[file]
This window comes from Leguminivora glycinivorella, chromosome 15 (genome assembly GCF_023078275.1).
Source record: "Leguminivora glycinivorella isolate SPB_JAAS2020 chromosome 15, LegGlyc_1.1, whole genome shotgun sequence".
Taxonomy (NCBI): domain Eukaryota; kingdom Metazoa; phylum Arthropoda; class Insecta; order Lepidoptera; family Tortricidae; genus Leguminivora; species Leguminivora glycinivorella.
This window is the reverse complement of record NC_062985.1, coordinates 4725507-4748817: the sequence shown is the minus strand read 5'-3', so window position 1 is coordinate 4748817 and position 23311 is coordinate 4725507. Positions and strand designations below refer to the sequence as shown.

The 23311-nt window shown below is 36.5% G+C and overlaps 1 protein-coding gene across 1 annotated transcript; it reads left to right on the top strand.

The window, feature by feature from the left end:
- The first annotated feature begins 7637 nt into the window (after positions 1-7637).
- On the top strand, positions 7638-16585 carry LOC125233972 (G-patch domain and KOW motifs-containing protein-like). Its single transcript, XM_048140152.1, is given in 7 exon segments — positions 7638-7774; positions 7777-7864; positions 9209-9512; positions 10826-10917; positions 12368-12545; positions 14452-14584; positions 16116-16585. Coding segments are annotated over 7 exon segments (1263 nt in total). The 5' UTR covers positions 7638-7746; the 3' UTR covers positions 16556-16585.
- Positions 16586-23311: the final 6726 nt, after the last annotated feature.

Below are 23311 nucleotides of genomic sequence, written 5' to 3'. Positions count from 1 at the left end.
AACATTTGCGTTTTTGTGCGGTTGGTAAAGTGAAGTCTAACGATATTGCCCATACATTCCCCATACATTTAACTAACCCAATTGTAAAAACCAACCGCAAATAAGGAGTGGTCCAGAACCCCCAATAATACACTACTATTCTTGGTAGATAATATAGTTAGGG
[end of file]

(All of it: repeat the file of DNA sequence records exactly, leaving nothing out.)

This window comes from Leguminivora glycinivorella, chromosome 15 (genome assembly GCF_023078275.1).
Source record: "Leguminivora glycinivorella isolate SPB_JAAS2020 chromosome 15, LegGlyc_1.1, whole genome shotgun sequence".
Taxonomy (NCBI): domain Eukaryota; kingdom Metazoa; phylum Arthropoda; class Insecta; order Lepidoptera; family Tortricidae; genus Leguminivora; species Leguminivora glycinivorella.
This window is the reverse complement of record NC_062985.1, coordinates 4725507-4748817: the sequence shown is the minus strand read 5'-3', so window position 1 is coordinate 4748817 and position 23311 is coordinate 4725507. Positions and strand designations below refer to the sequence as shown.

The 23311-nt window shown below is 36.5% G+C and overlaps 1 protein-coding gene across 1 annotated transcript; it reads left to right on the top strand.

The window, feature by feature from the left end:
- The first annotated feature begins 7637 nt into the window (after positions 1-7637).
- On the top strand, positions 7638-16585 carry LOC125233972 (G-patch domain and KOW motifs-containing protein-like). Its single transcript, XM_048140152.1, is given in 7 exon segments — positions 7638-7774; positions 7777-7864; positions 9209-9512; positions 10826-10917; positions 12368-12545; positions 14452-14584; positions 16116-16585. Coding segments are annotated over 7 exon segments (1263 nt in total). The 5' UTR covers positions 7638-7746; the 3' UTR covers positions 16556-16585.
- Positions 16586-23311: the final 6726 nt, after the last annotated feature.

Below are 23311 nucleotides of genomic sequence, written 5' to 3'. Positions count from 1 at the left end.
AACATTTGCGTTTTTGTGCGGTTGGTAAAGTGAAGTCTAACGATATTGCCCATACATTCCCCATACATTTAACTAACCCAATTGTAAAAACCAACCGCAAATAAGGAGTGGTCCAGAACCCCCAATAATACACTACTATTCTTGGTAGATAATATAGTTAGGG